Detailed discussion and contextualization of Das Lied von der Erde can be found in three excellent books in the Wellington City Libraries collection, each written from a different perspective, and with a different intention in the author’s mind:

Gustav Mahler : songs and symphonies of life and death : interpretations and annotations / Mitchell, Donald
Donald Mitchell (1925-2017) was a pioneering Mahler scholar, his research and writing on his subject spanned many decades, and was frequently revised and updated. Songs and Symphonies of Life and Death (1985) followed on the heels of two groundbreaking studies, Gustav Mahler: the Early Years (1958) and Gustav Mahler: The Wunderhorn Years (1975). Mitchell’s Songs and Symphonies of Life and Death focuses on Mahler’s vocal music, with a deep discussion of Das Lied von der Erde that illuminates the composer’s sketches and process, his interpretation of the poetic texts, and the personal significance of this monumental work.

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Exploring the visions of Bartok and Strauss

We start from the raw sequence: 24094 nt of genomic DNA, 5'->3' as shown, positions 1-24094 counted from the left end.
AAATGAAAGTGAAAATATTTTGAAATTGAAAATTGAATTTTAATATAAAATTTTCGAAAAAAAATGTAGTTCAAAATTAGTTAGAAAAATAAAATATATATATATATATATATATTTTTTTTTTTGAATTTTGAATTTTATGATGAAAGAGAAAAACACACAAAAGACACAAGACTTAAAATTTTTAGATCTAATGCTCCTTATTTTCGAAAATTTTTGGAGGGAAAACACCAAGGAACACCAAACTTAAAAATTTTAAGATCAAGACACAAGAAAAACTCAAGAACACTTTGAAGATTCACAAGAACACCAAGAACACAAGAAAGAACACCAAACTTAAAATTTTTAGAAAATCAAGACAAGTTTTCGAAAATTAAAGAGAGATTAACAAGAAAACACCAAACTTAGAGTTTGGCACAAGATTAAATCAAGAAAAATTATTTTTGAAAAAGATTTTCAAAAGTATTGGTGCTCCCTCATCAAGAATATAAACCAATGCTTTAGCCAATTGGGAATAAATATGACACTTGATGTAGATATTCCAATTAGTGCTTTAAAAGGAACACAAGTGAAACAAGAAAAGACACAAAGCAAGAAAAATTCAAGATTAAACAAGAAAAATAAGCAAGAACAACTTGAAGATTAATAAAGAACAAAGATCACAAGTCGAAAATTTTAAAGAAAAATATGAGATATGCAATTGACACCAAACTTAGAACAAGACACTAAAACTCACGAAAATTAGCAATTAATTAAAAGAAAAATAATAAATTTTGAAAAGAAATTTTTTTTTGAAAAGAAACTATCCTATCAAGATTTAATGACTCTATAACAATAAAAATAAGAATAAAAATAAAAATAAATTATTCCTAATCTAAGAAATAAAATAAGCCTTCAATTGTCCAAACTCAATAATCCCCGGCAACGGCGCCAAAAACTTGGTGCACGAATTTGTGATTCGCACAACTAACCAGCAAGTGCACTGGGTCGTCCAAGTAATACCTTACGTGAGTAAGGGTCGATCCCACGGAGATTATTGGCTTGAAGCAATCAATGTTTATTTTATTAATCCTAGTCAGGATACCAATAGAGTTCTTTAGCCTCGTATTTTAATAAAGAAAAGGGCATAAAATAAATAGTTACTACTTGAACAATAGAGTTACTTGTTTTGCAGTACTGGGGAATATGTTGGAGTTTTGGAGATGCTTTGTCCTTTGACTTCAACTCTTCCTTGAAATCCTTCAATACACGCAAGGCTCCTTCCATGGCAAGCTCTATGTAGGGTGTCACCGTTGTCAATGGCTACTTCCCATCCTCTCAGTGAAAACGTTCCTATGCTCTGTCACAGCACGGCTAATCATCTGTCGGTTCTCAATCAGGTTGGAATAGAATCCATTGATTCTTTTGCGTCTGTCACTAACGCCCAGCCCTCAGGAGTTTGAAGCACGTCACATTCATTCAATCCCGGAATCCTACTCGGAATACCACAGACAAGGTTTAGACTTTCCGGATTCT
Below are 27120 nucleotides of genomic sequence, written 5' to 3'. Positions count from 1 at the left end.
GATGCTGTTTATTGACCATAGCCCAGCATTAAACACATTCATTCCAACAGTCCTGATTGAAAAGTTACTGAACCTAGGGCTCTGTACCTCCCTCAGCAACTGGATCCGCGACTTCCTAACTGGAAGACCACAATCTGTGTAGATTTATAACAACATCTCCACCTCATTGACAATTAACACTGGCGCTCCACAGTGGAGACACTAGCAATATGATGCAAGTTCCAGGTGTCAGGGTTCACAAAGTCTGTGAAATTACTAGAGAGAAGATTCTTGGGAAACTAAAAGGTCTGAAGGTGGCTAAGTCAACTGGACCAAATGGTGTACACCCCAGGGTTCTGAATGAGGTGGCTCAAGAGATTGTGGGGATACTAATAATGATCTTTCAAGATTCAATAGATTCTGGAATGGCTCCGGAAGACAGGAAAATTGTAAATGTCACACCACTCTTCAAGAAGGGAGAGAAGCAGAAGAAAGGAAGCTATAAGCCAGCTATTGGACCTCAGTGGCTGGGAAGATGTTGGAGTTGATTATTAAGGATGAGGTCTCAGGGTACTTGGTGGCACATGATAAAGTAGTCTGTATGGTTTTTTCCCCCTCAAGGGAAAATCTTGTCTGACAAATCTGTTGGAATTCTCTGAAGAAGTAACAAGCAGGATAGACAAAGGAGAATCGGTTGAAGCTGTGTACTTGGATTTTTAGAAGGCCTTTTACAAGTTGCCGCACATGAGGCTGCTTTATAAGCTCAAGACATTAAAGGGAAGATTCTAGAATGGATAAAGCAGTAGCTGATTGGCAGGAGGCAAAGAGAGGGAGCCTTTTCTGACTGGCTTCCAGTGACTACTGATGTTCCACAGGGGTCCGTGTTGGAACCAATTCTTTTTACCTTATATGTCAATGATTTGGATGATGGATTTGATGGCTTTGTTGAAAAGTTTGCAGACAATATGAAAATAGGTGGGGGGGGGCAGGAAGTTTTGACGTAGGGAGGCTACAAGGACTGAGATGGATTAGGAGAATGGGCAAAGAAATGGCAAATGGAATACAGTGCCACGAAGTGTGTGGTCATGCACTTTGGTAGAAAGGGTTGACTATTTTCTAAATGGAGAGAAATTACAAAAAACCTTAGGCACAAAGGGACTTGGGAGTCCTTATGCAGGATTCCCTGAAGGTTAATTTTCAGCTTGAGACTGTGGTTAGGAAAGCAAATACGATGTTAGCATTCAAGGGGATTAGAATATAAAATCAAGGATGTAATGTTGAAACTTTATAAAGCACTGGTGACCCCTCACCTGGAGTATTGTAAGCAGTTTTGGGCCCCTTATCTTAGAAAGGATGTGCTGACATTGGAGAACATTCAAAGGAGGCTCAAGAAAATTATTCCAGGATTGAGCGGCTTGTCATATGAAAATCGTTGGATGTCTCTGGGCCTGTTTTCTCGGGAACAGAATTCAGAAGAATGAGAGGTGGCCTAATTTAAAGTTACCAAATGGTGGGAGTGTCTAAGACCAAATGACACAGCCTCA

On Saturday 3 June, music by Richard Strauss and Béla Bartók bookends Myth and Ritual, the second concert in Orchestra Wellington’s 2023 Inner Visions season. This programme leads the audience into exotic territories through Salome’s infamous ‘Dance of the Seven Veils’ in Herod Antipas’s palace, Arjuna Oakes‘s new work Safe Way to Fall, and John Psathas’s Zahara (2006) — a saxophone concerto inspired by the journey of shipwrecked American sailors through the Sahara Desert in the early nineteenth century. Bartók’s The Miraculous Mandarin evokes another dangerous environment through its musical depiction of the traffic, noise, and viciousness of a big city.

In this blog, we introduce six books in the Wellington City Libraries collection that explore the pieces by Strauss and Bartók and offer a variety of personal and analytical perspectives on the inner vision that both composers realised in their music.